Parashat Hukat- The Process of Jealousy
Parashat Hukat tells of the death of Aharon, the brother of Moshe Rabbenu and the nation’s beloved Kohen Gadol. Rashi (20:23) comments that there is a direct link between this event and the event which the Torah relates in the immediately preceding section. Just before the story of Aharon’s death, we read that Beneh Yisrael stood at the border of the nation of Edom, and they asked the king of Edom for the right to peacefully pass through his kingdom’s territory. Edom emphatically refused the request, and so Beneh Yisrael were forced to journey along the border of Edom in order to circumvent the territory. Rashi writes that because of their contact with Edom, an evil nation, the level of their conduct was compromised. They were negatively affected by the influence of Edom, and they were thus deemed unworthy of having the great Sadik, Aharon, in their midst. Hence, Aharon’s death was a result of Beneh Yisrael’s encounter with Edom.
How exactly were Beneh Yisrael affected by this encounter, and why were they punished specifically with the loss of Aharon?
These events occurred in the fortieth and final year of Beneh Yisrael’s sojourn through the wilderness. This generation was raised in the wilderness, and from birth or early childhood they lived a miraculous existence, being sustained by the manna which descended from the heavens. Their encounter with Edom marked their first exposure to civilization. For the first time, they saw markets filled with real food – and they were jealous. Indeed, several verses later, we read that Beneh Yisrael complained to Moshe about their conditions, and lamented the fact that they had nothing other than the manna to eat. They had been eating the manna their entire lives, yet only now they complained, because they had just for the first time been exposed to something different. They were content with the manna until they saw Edom enjoying a variety of foods, and suddenly they felt underprivileged.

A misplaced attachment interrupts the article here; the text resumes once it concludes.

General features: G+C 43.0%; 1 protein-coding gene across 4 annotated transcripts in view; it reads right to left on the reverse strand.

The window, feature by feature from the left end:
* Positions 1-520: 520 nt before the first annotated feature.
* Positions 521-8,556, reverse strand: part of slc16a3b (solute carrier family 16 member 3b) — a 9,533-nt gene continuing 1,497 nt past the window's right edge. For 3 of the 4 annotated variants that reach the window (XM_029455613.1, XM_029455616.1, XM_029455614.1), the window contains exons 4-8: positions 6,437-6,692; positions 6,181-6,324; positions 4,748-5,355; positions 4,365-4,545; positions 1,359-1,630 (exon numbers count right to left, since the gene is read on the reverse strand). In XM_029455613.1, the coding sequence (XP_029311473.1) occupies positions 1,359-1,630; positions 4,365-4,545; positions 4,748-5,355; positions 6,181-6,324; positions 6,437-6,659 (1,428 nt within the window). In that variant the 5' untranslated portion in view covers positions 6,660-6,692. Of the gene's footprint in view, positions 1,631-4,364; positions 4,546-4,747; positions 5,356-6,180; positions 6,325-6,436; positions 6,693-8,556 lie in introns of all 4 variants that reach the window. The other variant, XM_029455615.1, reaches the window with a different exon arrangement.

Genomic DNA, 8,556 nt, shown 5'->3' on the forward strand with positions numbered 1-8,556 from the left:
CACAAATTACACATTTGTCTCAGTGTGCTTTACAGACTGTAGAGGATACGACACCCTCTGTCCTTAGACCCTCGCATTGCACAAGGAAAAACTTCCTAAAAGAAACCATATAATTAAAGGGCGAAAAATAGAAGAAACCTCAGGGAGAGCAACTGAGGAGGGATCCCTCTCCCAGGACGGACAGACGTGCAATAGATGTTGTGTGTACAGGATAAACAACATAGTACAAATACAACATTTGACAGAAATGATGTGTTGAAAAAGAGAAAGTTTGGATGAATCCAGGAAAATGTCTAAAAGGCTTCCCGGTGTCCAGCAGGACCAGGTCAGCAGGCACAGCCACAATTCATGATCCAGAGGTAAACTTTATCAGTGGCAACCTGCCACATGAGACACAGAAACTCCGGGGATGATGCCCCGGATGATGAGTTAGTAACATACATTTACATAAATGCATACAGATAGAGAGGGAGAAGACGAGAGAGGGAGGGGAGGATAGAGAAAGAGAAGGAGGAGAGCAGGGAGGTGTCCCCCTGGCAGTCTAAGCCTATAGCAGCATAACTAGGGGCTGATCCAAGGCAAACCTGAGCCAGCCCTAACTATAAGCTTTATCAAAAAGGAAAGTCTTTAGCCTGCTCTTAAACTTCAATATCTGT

We might draw a comparison to a high school senior who received his driver’s license and asks his father for a car. His father explains that he cannot afford a new car, but the boy says all he needs is four wheels and an engine; it does not have to be anything lavish. And so the father finds a used car for a good price, and buys it for his son, who is thrilled and thanks his father over and over again. Several weeks later, he sees his friend pull up at school with a luxurious sports car. He runs home after school and asks his father to buy him a sports car.
“What’s wrong with the car I bought you?” the father asks.
“You call that a car?!” the son asks cynically.
Until he saw his friend’s sports car, the boy was thrilled with what he had. But once he saw somebody who had something better, he felt deprived.
Similarly, Beneh Yisrael were content with the manna until they saw what Edom had – and then they became jealous.
This is why they were punished with the loss of Aharon, who represented the extreme opposite of jealousy. When G-d first appeared to Moshe at the burning bush and told him to return to Egypt and assume the mantle of leadership, Moshe refused, noting that his older brother, Aharon, deserved this distinguished position. G-d assured Moshe that Aharon would rejoice upon hearing of Moshe’s appointment as leader. Aharon harbored no feelings of envy whatsoever. Even when his younger brother was given honor and prestige, he felt no jealousy and celebrated his brother’s success. The people failed to learn from Aharon’s inspiring example, and so he was taken from them.
Jealousy can ruin a person’s life. It denies him the ability to feel content, and drives him to undertake drastic measures to obtain something he does not actually need. The way to avoid this destructive emotion is to focus on what we truly need and feel content that our needs are met. The process of jealousy begins when we look around to see what others have, instead of focusing on what we have. Let us learn from the example of Aharon, and feel content with what we have without feeling the need to compete with others, and we will then be able to experience genuine serenity and contentment.